I’ve been featured twice recently in articles about the Affordable Care Act and its impact on mental healthcare- first by the Peninsula Press, and subsequently by Generation Progress, which is an offshoot of the Center for American Progress think tank. This wasn’t by accident- I approached the author of the first article, Maya Horowitz, during a county meeting on mental health. What prompted me is the serious lack of literacy in regards to what people with mental disorders are like and the challenges they face. The ACA is a good legislative step by eliminating these disorders from disqualifying individuals from quality insurance, nevertheless there still is societal stigma.
A place I return to time and time again is the largest bipolar community on reddit.com. To some extent, in a non-medical sense I’m already somewhat of an expert. Living with bipolar disorder for almost nine years now, I see my own early struggles in new people that show up. In the pre-ACA era there was what I described to the Peninsula Press as “a climate of fear.” Consequently most people stayed in the closet, and avoided disclosing their status to co-workers. It was dangerous to let insurance companies know too much about your chronic condition, and embarrassing to disclose in a social setting.
Polls show that a third of Americans think prayer alone can overcome serious mental illness. People who openly talk about their struggles will inevitably get condescending suggestions to ditch their medication in favor of alternative remedies, yoga, or positive thinking. Many can improve their mood with exercise, sunlight, and improved diet; but scientifically it is clear that medication is the primary answer for people with severe major depression:
The magnitude of benefit of antidepressant medication compared with placebo increases with severity of depression symptoms, and may be minimal or nonexistent, on average, in patients with mild or moderate symptoms. For patients with very severe depression, the benefit of medications over placebo is substantial. (2010 study, source)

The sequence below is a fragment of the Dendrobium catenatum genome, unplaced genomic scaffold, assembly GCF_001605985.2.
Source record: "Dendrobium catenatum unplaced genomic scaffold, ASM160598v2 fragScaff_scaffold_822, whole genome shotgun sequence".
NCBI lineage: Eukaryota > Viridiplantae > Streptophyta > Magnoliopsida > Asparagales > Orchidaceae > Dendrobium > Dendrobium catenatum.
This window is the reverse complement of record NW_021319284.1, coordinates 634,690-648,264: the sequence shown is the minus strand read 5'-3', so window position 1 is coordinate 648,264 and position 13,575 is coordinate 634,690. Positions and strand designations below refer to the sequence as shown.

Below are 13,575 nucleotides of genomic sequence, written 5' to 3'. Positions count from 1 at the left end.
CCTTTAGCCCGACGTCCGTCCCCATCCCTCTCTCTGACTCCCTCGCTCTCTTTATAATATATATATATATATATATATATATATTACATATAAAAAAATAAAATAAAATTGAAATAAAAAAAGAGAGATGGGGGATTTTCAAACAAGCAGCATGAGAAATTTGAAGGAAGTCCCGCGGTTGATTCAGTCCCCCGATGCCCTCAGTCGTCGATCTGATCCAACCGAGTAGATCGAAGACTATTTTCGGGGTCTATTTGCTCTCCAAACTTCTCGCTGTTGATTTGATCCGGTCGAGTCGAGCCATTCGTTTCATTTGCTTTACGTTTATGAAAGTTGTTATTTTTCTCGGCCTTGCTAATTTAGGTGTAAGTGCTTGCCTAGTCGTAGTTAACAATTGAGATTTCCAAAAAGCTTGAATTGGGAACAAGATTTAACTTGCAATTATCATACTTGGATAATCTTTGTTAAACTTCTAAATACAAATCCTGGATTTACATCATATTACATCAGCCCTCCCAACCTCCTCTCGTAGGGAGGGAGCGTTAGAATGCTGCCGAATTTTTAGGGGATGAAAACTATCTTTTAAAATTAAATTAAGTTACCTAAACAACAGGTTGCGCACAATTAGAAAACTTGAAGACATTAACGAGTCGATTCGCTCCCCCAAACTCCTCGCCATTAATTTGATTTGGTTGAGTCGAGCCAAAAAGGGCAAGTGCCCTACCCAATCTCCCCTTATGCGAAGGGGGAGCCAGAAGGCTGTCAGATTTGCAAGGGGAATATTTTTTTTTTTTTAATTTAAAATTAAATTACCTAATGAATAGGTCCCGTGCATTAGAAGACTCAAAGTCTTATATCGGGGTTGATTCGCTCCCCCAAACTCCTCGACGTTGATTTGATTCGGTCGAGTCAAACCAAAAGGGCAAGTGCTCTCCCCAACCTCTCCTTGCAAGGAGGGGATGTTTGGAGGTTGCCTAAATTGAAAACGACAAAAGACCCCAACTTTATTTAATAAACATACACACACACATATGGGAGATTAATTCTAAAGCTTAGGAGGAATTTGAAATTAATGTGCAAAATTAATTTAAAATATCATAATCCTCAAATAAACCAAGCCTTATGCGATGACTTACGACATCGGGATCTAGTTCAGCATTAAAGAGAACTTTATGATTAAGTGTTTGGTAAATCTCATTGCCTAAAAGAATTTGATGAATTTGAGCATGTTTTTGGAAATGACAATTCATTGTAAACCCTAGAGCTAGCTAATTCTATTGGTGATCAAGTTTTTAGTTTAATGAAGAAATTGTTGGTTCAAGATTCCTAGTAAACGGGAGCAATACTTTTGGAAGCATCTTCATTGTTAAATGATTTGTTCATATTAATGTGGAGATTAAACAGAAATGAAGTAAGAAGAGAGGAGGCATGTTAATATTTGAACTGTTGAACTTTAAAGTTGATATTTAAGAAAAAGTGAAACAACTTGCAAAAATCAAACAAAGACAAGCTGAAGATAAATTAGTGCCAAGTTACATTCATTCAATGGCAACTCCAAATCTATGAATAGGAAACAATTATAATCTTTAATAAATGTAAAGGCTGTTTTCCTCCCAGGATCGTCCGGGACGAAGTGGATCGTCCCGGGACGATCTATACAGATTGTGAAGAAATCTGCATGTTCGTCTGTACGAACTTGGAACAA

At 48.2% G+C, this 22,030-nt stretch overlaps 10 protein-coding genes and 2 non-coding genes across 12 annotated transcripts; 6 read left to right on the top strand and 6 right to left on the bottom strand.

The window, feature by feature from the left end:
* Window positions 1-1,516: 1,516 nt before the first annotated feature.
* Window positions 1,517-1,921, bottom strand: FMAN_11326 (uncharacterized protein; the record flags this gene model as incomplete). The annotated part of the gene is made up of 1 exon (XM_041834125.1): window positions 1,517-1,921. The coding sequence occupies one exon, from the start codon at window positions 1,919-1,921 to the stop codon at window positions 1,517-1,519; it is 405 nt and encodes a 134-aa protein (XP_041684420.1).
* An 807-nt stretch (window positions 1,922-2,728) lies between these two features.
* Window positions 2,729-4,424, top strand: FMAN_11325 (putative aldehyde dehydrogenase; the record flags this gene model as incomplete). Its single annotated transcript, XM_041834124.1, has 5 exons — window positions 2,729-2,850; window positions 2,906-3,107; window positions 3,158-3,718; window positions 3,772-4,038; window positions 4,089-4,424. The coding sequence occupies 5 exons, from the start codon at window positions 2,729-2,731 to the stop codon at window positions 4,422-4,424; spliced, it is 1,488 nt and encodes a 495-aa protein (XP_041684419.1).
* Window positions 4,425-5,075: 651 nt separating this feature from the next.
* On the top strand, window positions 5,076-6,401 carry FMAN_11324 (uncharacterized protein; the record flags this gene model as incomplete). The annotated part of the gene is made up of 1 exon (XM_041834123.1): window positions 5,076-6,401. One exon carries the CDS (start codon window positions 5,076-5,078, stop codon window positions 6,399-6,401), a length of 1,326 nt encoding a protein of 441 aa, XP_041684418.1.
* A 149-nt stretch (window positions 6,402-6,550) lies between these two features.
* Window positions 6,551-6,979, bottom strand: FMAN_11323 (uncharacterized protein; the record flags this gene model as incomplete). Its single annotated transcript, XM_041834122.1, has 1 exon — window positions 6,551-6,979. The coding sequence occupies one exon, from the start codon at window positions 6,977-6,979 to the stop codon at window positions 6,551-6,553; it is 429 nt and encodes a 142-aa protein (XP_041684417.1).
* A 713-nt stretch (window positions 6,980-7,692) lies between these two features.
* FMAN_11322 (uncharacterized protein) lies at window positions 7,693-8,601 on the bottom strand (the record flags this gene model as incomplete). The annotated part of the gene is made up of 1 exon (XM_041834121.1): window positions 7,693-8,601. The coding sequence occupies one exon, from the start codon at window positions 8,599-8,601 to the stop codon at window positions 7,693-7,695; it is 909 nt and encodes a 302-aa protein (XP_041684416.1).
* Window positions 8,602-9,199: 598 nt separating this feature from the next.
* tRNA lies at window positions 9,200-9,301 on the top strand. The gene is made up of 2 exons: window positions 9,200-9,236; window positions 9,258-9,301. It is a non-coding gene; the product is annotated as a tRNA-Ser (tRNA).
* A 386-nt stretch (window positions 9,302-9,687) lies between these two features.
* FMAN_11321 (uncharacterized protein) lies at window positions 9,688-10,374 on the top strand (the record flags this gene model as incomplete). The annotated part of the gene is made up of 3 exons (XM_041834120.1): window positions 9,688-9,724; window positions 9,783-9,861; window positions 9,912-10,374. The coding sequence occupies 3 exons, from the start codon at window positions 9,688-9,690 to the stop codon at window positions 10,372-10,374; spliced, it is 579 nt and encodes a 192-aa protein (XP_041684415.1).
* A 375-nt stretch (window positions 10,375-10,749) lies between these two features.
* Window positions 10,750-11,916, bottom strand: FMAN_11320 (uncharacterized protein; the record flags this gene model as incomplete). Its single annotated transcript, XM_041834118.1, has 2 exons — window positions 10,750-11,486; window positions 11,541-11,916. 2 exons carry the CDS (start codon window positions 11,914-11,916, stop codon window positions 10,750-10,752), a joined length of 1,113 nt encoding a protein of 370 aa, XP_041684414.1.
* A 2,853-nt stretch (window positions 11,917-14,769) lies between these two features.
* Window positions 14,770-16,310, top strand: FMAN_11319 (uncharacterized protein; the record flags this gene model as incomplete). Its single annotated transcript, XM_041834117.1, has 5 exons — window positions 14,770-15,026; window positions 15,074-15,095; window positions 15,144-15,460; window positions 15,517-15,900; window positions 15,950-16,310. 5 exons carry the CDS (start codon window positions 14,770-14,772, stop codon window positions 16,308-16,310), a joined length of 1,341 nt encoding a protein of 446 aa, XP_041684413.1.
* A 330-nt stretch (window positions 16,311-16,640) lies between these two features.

The public by and large does not understand major depression, or bipolar disorder, or schizophrenia are, how they present, are diagnosed, and are treated. This lack of tangible knowledge leads to one of the most offensive aspects of mental health in America.
That the media and special interest groups are lumping all violent behavior with mental illness, and erasing any distinction between violent individuals, those with mental disorders, and violent individuals with mental disorders.
A large portion of mass shootings lead to a blame game, and mental illness is always brought up as a hand-wave answer for why such things happen. This is reinforced by scary news features, along with TV and film portrayals of sadistic, insane villains. However, the link to violence is an illusion. Terrible crimes are committed routinely by people with no trace of mental illness; the more blame lumped onto mental health, the less vigilant people are about other at-risk groups.
Indeed several mass shooters had serious mental issues, but they also had warning signs that should have been picked up on. More stigmatization keeps people from seeking treatment, and leading to risky and destructive behavior.
The reason I volunteered to go on the record is because there need to be more voices with experience, even though it’s always awkward to talk about mental illness in public. Anti-stigma campaigns are being formulated and launched- my county now has a unified campaign with quality materials. One way I look at the 21st century is how there are a shrinking number of acceptance prejudices. In many ways those with mental health are not treated with the same empathy and respect as others. They should.